Our second stop on seven wonders week is the ruins at Chichen Itza in Mexico. This ancient Mayan city is located in Yucatan, near to Mexico's Caribbean Sea coast. The city was founded around 600AD, and Chichen Itza grew to become one of the largest and most important cities in the Mayan empire.
The city fell in to decline somewhere around 1200AD, but no one is quite sure why. The Spanish conquests further damaged the city, leading it to fall into ruins and be completely abandoned. The most impressive part of the site is "El Castillo", the iconic stepped pyramid. It's actually two pyramids, with a newer structure built over the first one. At 25 meters high, the pyramid serves as a giant calendar, with 365 steps to the top, 18 terraces to represent the 18 Mayan months and 52 panels to show the 52 year cycle the Mayans used. A particularly cool feature of the pyramid is evident on the spring and autumn equinoxes, when the shadows cast by the terraces make the central stairways look like a snake crawling down the side of the building.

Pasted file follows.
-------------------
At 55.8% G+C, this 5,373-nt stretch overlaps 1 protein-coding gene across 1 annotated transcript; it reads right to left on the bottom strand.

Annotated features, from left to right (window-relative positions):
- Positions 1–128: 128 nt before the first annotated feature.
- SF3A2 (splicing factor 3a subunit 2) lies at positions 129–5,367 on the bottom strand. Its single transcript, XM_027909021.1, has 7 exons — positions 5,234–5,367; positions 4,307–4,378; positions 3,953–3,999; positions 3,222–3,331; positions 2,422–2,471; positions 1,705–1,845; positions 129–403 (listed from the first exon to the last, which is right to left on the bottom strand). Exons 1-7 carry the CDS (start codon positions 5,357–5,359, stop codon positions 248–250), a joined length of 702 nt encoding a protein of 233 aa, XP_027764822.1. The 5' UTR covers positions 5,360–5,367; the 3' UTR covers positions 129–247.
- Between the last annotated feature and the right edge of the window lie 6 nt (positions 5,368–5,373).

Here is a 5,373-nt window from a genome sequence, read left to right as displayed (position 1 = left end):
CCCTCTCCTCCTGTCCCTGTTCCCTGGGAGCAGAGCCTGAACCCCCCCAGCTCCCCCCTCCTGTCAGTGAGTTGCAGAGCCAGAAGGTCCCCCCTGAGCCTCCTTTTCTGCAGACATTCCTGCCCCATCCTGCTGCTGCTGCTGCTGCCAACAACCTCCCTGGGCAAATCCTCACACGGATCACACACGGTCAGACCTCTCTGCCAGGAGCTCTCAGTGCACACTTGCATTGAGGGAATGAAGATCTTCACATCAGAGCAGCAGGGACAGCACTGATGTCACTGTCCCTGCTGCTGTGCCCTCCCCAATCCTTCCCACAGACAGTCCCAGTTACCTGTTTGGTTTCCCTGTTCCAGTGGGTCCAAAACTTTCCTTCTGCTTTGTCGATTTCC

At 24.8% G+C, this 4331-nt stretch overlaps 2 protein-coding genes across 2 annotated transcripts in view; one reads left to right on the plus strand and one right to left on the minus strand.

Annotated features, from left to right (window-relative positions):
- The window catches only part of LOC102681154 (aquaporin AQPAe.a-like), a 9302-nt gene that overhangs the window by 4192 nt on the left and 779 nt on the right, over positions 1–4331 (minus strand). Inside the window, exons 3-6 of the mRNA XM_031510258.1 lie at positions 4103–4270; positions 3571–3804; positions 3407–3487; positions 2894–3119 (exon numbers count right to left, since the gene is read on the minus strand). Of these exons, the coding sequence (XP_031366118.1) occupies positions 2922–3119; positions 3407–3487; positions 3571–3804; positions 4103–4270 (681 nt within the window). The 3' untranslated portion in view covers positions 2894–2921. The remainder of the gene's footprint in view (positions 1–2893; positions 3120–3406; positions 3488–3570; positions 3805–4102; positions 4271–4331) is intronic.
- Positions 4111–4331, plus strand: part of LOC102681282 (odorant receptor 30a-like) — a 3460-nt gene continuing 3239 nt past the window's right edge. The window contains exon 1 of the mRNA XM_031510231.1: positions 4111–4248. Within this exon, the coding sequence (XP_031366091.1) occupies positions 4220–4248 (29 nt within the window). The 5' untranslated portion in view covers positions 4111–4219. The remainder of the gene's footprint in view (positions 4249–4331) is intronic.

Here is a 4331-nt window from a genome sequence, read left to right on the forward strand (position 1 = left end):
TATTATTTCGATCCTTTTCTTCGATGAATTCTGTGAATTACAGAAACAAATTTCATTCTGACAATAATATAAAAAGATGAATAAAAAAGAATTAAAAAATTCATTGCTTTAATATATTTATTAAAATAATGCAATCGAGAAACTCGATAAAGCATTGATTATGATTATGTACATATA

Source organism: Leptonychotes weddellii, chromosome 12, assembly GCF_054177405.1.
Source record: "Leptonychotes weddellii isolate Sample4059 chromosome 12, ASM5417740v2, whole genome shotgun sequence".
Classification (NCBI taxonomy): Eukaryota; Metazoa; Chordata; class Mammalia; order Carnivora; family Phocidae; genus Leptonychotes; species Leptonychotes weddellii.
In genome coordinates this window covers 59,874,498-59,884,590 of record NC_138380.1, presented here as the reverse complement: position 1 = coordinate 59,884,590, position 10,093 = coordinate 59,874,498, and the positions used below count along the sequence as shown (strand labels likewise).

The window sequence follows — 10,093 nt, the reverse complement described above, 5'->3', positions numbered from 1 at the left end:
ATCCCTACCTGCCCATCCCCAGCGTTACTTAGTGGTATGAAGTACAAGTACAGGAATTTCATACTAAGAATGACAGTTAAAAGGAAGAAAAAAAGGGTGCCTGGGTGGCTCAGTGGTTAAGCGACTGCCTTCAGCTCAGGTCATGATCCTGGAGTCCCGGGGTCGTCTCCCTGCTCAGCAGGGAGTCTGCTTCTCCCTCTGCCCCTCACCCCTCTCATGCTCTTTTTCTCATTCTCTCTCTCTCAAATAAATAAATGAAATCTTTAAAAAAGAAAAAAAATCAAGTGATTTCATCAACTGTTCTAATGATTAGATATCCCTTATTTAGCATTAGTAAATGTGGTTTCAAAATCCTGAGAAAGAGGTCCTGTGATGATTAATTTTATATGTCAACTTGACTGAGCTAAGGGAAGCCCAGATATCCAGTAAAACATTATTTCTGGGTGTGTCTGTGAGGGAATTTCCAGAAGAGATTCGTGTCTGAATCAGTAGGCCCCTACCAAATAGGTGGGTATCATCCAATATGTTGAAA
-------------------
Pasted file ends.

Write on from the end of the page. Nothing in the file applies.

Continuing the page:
Other highlights of Chichen Itza are the many pillars that lead to the temple of the warriors. Look out for intricate carvings and impressive statues of Mayan gods. There are several ball courts, with the largest measuring 168 meters long by 70 meters wide. It's thought that the losing team were sacrificed, as shown in some of the carvings on the court walls. Finally, check out the Sacred Cenote, the huge natural well that supplied the city with water.
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Picture by Walkerssk at Pixabay
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